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NCJRS Abstract

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NCJ Number: 135625 Find in a Library
Title: Crime in Texas
Author(s): M O Reynolds
Corporate Author: Ctr for Texas Studies
National Ctr for Policy Analysis
United States of America
Date Published: 1991
Page Count: 33
Sponsoring Agency: Ctr for Texas Studies
Dallas, TX 75243
National Institute of Justice/
Rockville, MD 20849
NCJRS Photocopy Services
Rockville, MD 20849-6000
Sale Source: National Institute of Justice/
NCJRS paper reproduction
Box 6000, Dept F
Rockville, MD 20849
United States of America

NCJRS Photocopy Services
Box 6000
Rockville, MD 20849-6000
United States of America
Document: PDF
Type: Best Practice/State-of-the-Art Review
Format: Document
Language: English
Country: United States of America
Annotation: After documenting a crime epidemic in Texas, this study identifies factors that have contributed to it and steps that must be taken to counter it.
Abstract: Texas is suffering from a crime epidemic that began in the late 1960's and early 1970's. Each year, approximately 2.7 million Texans (1 out of every 3 households) are victims of serious crimes. On an average day in Texas, 6 murders, 22 rapes, 108 robberies, and 165 life-threatening assaults are reported to police. The State crime rate, which was below the national average before 1975, is currently 38 percent above the national average. The crime rate in Texas is more than six times higher than in 1960 and 29 percent higher than in 1980, even though the national crime rate has dropped by 4 percent in the past 10 years. The primary factor in the disproportionate Texas crime rate is that for most criminals in Texas crime pays. Overall, fewer than 3 of every 100 serious crimes lead to prison terms, and the average sentence served has decreased by 56 percent since 1980. When the probabilities of arrest, conviction, and imprisonment are taken into account, a criminal can expect to spend only 7.4 days in prison for a serious crime. When incarcerated, inmates serve less than 20 percent of their sentences compared to 50 percent in 1974. Ninety percent of convicted felons in Texas are serving their sentences outside of prisons. Steps should be taken to increase arrest and conviction rates as well as the length of time spent in prison. The State can bear the costs of increased prison capacity by speeding privatization of prison construction and operation and by using alternative punishments such as electronic bracelets, boot camps, and other intermediate sanctions for nonviolent criminals. 9 tables, appended supplementary data, and 46 footnotes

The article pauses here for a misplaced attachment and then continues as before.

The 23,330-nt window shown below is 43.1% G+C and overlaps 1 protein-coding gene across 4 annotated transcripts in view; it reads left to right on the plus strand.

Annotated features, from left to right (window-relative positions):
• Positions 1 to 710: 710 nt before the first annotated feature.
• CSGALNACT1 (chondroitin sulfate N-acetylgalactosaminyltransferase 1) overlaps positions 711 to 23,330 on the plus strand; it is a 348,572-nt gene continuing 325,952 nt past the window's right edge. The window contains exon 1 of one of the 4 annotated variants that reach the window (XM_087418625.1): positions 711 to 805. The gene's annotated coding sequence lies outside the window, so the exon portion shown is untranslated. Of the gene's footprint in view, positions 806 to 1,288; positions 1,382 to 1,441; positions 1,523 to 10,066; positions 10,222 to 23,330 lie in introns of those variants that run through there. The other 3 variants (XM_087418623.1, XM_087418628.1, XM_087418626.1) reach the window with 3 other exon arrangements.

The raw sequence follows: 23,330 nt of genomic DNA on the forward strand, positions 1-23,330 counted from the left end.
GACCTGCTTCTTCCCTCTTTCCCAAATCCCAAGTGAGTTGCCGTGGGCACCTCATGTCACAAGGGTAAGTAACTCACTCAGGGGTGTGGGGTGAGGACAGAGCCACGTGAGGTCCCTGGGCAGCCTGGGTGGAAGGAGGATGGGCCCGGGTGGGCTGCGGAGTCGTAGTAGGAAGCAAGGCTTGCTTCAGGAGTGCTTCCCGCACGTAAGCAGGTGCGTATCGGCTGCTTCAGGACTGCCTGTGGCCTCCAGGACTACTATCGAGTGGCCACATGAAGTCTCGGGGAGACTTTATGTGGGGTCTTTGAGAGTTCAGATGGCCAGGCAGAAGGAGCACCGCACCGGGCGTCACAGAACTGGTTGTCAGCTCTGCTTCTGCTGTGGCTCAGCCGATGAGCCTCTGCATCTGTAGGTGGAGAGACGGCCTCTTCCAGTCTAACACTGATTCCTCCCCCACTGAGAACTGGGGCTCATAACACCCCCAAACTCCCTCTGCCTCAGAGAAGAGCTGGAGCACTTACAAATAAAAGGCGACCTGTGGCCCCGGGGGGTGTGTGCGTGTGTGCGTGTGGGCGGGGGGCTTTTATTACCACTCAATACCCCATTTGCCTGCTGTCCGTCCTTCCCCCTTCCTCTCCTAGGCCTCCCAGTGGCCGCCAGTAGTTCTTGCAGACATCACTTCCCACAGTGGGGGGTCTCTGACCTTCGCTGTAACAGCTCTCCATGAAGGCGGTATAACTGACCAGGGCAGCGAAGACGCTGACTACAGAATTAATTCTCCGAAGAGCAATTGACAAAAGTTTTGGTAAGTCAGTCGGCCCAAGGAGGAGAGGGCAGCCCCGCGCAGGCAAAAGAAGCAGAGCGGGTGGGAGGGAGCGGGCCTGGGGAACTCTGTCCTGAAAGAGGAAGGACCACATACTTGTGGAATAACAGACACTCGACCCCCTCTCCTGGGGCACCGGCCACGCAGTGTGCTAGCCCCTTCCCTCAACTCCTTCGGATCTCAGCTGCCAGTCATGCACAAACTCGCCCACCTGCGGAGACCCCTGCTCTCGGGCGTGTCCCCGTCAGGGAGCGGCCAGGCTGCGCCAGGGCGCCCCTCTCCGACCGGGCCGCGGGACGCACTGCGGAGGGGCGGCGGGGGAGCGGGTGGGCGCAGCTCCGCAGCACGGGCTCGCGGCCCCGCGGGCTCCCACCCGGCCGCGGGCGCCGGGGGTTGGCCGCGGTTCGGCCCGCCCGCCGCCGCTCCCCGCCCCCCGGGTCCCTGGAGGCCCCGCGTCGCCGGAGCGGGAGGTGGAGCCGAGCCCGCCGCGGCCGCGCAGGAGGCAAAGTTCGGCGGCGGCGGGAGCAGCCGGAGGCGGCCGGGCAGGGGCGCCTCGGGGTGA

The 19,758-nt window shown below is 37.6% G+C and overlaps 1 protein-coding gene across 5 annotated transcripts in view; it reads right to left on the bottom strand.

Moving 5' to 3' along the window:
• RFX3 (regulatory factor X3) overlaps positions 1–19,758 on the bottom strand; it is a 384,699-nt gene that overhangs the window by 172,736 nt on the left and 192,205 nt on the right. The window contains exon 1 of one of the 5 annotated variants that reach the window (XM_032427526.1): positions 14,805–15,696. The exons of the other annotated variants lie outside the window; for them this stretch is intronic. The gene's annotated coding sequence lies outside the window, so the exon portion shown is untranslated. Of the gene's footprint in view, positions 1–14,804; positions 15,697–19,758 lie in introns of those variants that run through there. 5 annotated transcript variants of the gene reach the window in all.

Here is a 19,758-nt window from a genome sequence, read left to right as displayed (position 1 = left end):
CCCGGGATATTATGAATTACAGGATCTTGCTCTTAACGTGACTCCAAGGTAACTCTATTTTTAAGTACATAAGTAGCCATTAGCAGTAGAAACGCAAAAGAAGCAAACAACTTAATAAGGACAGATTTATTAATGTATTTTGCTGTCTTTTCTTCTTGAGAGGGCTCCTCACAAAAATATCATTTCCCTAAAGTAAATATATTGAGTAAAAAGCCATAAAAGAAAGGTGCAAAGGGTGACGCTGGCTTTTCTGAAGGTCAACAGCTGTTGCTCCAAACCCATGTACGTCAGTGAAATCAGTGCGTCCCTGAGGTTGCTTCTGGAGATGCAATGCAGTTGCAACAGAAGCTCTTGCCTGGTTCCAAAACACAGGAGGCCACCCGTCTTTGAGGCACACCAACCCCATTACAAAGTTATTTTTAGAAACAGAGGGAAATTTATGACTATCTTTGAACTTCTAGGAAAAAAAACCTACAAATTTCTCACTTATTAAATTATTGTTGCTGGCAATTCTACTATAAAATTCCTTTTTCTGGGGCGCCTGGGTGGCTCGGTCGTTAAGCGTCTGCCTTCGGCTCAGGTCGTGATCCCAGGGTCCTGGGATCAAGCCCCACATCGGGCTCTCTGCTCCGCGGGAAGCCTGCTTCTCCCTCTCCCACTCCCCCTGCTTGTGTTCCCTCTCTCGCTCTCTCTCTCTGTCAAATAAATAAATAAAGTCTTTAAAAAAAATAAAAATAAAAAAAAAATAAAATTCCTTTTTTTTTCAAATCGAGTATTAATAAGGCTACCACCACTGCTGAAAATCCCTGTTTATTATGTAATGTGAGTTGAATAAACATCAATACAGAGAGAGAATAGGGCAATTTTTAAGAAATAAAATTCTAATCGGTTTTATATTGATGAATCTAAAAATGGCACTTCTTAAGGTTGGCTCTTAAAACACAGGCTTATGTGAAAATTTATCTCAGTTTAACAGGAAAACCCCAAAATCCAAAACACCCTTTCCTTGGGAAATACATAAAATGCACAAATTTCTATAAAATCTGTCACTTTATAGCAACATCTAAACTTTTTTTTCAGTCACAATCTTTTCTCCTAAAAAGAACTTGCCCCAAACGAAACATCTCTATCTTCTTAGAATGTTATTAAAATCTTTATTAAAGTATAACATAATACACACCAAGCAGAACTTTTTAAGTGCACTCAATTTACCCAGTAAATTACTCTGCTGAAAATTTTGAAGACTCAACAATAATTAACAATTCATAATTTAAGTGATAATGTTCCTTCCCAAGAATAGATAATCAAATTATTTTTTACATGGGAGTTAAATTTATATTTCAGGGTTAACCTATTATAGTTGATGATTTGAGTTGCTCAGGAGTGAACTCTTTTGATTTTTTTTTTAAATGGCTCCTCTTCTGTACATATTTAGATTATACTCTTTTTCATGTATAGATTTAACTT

Main Term(s): Corrections effectiveness
Index Term(s): Crime patterns; Crime Rate; Texas
Note: National Center for Policy Analysis Policy Report No. 102.
To cite this abstract, use the following link:
http://www.ncjrs.gov/App/publications/abstract.aspx?ID=135625

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